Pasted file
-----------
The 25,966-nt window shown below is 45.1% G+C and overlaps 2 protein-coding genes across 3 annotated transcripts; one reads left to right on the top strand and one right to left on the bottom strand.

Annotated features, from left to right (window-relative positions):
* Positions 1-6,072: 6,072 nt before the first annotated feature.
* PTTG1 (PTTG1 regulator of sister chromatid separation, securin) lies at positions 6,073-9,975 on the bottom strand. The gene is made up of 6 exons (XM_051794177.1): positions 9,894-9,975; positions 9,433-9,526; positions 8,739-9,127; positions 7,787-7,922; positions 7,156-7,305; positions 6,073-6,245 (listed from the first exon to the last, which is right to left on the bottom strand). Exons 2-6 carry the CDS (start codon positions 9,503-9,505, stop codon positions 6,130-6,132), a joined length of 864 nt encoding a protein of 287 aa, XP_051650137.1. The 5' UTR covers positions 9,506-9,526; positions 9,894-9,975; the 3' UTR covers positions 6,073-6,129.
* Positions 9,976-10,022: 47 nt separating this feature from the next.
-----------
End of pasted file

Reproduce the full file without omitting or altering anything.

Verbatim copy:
The 25,966-nt window shown below is 45.1% G+C and overlaps 2 protein-coding genes across 3 annotated transcripts; one reads left to right on the top strand and one right to left on the bottom strand.

Annotated features, from left to right (window-relative positions):
* Positions 1-6,072: 6,072 nt before the first annotated feature.
* PTTG1 (PTTG1 regulator of sister chromatid separation, securin) lies at positions 6,073-9,975 on the bottom strand. The gene is made up of 6 exons (XM_051794177.1): positions 9,894-9,975; positions 9,433-9,526; positions 8,739-9,127; positions 7,787-7,922; positions 7,156-7,305; positions 6,073-6,245 (listed from the first exon to the last, which is right to left on the bottom strand). Exons 2-6 carry the CDS (start codon positions 9,503-9,505, stop codon positions 6,130-6,132), a joined length of 864 nt encoding a protein of 287 aa, XP_051650137.1. The 5' UTR covers positions 9,506-9,526; positions 9,894-9,975; the 3' UTR covers positions 6,073-6,129.
* Positions 9,976-10,022: 47 nt separating this feature from the next.